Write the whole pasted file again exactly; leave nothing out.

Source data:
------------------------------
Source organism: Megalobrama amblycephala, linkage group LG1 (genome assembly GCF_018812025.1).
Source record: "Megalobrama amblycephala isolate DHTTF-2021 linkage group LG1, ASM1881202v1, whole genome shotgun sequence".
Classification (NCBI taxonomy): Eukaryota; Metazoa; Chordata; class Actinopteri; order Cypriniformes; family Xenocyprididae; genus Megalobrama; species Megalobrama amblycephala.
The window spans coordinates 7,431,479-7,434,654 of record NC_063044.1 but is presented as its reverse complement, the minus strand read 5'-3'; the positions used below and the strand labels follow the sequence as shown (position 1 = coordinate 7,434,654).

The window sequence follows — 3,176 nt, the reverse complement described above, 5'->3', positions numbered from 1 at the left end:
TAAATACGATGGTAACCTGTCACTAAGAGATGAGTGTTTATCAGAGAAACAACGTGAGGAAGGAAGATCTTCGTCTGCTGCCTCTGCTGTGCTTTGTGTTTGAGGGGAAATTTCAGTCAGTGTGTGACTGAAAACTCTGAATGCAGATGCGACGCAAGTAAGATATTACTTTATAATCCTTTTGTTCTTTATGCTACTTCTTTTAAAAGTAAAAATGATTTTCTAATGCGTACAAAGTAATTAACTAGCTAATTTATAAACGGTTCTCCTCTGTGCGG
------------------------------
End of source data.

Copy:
Source organism: Megalobrama amblycephala, linkage group LG1 (genome assembly GCF_018812025.1).
Source record: "Megalobrama amblycephala isolate DHTTF-2021 linkage group LG1, ASM1881202v1, whole genome shotgun sequence".
Classification (NCBI taxonomy): Eukaryota; Metazoa; Chordata; class Actinopteri; order Cypriniformes; family Xenocyprididae; genus Megalobrama; species Megalobrama amblycephala.
The window spans coordinates 7,431,479-7,434,654 of record NC_063044.1 but is presented as its reverse complement, the minus strand read 5'-3'; the positions used below and the strand labels follow the sequence as shown (position 1 = coordinate 7,434,654).

The window sequence follows — 3,176 nt, the reverse complement described above, 5'->3', positions numbered from 1 at the left end:
TAAATACGATGGTAACCTGTCACTAAGAGATGAGTGTTTATCAGAGAAACAACGTGAGGAAGGAAGATCTTCGTCTGCTGCCTCTGCTGTGCTTTGTGTTTGAGGGGAAATTTCAGTCAGTGTGTGACTGAAAACTCTGAATGCAGATGCGACGCAAGTAAGATATTACTTTATAATCCTTTTGTTCTTTATGCTACTTCTTTTAAAAGTAAAAATGATTTTCTAATGCGTACAAAGTAATTAACTAGCTAATTTATAAACGGTTCTCCTCTGTGCGG